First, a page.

“As soon as I heard that something pretty bad was happening in China, I was excited to investigate the potential of our vaccine, which is a really different approach. It’s based on a natural protein, gp96, that is present in our cells and activates immune responses,” says Strbo, whose team is working on the COVID-19 vaccine with Heat Biologics, the biopharmaceutical company that now owns the gp96 platform she helped develop. “We already have tremendous knowledge from our previous vaccine studies, so I think the gp96 platform has a lot of potential in inducing a protective immunity against COVID-19.

Meanwhile, Miller School biomedical researchers were involved in efforts to develop a rapid diagnostic test for the virus. The patient-friendly test, developed by Sylvia Daunert, chair of the Department of Biochemistry and Molecular Biology, and her colleagues, and funded in part by the Dr. John T. Macdonald Foundation, requires a simple pharyngeal throat swab to deliver on-the-spot results on a paper strip in less than 30 minutes.

“Our lab has tremendous experience developing accurate and easily usable tests for infectious diseases such as HPV and Zika,” says Daunert.

Dr. Daunert

Sylvia Daunert, left, chair of the Department of Biochemistry and Molecular Biology, and her colleagues are developing a paper strip test to deliver on-the-spot results in less than 30 minutes.

Dr. Daunert
Dr. Strbo

Natasa Strbo, assistant professor of microbiology and immunology, is studying a potential vaccine.

Dr. Strbo

Nitric oxide system: INOpulse


Novel clinical trials are underway that could have a significant impact on the treatment of COVID-19 patients. An international team of scientists led by Camillo Ricordi, director of the Diabetes Research Institute (DRI) and Cell Transplant Center at the University of Miami Miller School of Medicine, was granted immediate FDA authorization for a 24-patient clinical trial to test the safety and exploratory efficacy of umbilical cord-derived mesenchymal stem cells to block the life-threatening lung inflammation that accompanies severe cases of COVID-19. This research is being supported through a $3 million gift from North America’s Building Trades Unions to the Diabetes Research Institute Foundation, the fundraising arm for the DRI.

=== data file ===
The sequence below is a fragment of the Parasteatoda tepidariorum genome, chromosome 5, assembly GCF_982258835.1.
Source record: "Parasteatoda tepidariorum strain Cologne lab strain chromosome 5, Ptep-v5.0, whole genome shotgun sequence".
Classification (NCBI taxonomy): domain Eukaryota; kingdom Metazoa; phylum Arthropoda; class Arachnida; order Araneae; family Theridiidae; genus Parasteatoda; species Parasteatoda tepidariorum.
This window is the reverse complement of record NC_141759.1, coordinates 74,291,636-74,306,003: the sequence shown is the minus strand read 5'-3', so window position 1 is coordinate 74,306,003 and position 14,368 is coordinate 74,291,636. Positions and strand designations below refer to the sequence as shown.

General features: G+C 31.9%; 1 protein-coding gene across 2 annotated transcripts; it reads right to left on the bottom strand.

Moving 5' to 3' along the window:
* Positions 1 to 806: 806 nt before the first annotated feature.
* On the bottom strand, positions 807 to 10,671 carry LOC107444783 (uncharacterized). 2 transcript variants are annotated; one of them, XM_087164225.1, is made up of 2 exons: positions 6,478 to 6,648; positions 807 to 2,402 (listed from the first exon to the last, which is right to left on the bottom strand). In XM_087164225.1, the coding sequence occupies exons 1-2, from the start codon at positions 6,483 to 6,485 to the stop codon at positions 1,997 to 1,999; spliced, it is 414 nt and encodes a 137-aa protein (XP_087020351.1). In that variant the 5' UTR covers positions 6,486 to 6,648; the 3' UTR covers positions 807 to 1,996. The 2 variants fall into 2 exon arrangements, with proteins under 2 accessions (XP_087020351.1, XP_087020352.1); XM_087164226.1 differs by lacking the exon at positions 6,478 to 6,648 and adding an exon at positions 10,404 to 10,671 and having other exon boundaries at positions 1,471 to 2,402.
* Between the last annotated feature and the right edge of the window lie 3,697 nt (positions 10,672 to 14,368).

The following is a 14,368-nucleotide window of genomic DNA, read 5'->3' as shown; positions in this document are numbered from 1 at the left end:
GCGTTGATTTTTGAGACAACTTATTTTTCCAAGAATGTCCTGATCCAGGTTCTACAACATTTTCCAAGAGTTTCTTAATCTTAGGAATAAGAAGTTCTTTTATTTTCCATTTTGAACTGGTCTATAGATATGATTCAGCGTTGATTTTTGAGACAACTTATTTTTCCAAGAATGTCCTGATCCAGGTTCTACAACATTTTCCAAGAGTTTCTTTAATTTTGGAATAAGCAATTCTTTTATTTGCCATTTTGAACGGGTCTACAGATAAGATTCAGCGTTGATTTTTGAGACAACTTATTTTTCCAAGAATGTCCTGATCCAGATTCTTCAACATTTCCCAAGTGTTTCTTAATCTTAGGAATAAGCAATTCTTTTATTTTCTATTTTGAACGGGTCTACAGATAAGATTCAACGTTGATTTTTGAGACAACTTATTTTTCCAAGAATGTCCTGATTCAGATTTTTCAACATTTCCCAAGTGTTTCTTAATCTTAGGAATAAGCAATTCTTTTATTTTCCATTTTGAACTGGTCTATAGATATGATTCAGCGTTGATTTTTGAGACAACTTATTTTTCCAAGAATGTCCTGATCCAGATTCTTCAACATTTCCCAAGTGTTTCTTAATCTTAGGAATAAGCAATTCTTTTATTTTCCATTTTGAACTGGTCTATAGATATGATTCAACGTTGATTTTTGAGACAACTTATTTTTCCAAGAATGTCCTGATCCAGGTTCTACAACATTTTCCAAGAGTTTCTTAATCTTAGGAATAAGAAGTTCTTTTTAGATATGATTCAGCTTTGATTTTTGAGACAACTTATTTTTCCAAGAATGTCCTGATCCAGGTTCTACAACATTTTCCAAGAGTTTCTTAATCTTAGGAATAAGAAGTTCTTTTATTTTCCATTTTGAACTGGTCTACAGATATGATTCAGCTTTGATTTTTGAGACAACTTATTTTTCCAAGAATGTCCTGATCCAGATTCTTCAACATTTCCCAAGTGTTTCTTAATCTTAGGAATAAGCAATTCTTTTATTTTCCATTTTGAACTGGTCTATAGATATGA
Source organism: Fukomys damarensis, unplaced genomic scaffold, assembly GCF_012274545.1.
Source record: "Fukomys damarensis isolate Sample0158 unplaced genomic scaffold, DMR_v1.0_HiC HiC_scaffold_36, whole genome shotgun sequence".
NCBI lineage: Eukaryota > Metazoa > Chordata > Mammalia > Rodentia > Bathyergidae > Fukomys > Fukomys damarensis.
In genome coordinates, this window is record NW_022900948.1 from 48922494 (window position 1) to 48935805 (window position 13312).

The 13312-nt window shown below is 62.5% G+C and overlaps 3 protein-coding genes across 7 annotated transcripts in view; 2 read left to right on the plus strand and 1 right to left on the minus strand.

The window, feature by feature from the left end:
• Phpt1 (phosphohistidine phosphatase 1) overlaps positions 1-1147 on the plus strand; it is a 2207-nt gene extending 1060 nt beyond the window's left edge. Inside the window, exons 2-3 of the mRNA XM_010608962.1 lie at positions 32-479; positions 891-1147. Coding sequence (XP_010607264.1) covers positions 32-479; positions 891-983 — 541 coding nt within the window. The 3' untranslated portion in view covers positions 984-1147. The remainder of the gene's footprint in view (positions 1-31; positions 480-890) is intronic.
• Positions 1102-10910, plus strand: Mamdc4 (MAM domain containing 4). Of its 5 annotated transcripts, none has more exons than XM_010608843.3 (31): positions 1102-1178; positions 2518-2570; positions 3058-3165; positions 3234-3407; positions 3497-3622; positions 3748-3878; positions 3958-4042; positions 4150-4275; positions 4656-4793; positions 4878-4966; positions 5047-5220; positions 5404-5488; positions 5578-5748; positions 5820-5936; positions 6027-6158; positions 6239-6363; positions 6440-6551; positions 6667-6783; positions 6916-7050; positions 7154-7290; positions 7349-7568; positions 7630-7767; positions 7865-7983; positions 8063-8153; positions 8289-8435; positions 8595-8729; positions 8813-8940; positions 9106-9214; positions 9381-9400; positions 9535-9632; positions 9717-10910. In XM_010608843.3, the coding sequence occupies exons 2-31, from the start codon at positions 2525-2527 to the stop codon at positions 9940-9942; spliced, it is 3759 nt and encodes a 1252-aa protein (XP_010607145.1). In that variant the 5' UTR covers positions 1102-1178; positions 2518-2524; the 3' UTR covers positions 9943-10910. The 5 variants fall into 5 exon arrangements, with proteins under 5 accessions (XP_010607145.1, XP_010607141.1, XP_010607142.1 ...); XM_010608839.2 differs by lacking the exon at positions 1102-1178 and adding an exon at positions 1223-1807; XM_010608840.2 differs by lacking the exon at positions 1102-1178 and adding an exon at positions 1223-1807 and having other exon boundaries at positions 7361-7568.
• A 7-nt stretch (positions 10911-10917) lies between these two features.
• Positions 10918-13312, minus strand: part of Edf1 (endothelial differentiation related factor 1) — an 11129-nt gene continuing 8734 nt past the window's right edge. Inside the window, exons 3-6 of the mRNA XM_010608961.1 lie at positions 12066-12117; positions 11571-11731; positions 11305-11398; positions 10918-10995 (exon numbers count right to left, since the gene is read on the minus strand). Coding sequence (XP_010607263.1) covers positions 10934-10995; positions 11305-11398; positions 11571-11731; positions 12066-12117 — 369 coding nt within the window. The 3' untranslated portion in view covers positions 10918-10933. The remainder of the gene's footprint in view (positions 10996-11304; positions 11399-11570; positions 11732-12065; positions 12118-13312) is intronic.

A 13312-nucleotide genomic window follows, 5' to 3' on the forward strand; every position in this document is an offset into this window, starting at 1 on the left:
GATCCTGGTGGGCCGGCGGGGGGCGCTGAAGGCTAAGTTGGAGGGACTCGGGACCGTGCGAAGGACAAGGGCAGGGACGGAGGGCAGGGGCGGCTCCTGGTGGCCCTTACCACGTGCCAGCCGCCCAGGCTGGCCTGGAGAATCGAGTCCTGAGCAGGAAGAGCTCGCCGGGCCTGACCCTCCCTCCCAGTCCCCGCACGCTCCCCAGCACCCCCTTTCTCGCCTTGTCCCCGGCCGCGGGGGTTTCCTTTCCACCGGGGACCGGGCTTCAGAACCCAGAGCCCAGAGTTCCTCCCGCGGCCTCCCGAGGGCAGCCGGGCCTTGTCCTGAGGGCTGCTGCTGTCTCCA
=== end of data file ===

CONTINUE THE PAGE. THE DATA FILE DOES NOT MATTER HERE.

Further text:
And one physician is using a new therapy that has the potential to delay the need for a ventilator. Pulmonologist Roger Alvarez began treating a COVID-19 patient in late March using a nitric oxide system called INOpulse that had been recently approved by the FDA for treating coronavirus patients. “The cardiopulmonary benefit demonstrated by INOpulse in various indications provides the potential to prevent deterioration in patients with COVID-19, allowing ventilators to be preserved for the most critically ill,” explains Alvarez, referring to the system developed by Warren, New Jersey-based Bellerophon Therapeutics, Inc.


The pandemic isn’t the first challenge the University has faced. The first class of 646 full-time students enrolled at the University in the fall of 1926 when the South Florida land boom had already collapsed and just days after a major hurricane devastated the area. And, in August of 1992, Hurricane Andrew hit the city, damaging buildings on the Coral Gables campus and delaying the start of classes.

In both instances, the institution recovered. So, too, will the University recover from the COVID-19 pandemic, Frenk says.

David Lang, Medical director At UHealth tower, left, chats with President Julio Frenk and Henri Ford, Dean of the Miller school.
David Lang, medical director at UHealth tower, left, chats with President Julio Frenk and Henri Ford, dean of the Miller School.

But there is a lesson that the nation—indeed, the world—needs to learn from the current crisis, he says.

“We will get through this, just as we’ve gotten through every pandemic,” he says. “But once we get through it, we would be foolish to assume that this was the last one. There will be another one; and if we let our guard down, we will again incur the same disruption and cost we are suffering now.

“We owe it to everyone who is undergoing the sacrifices and to all the people who will have died, not to relinquish our responsibility, and to keep the necessary investments and the capability around the world up to the level of the challenge,” Frenk points out. “This is a challenge that we can face. We have the tools. It will be faced successfully. I am very confident, thanks to science.”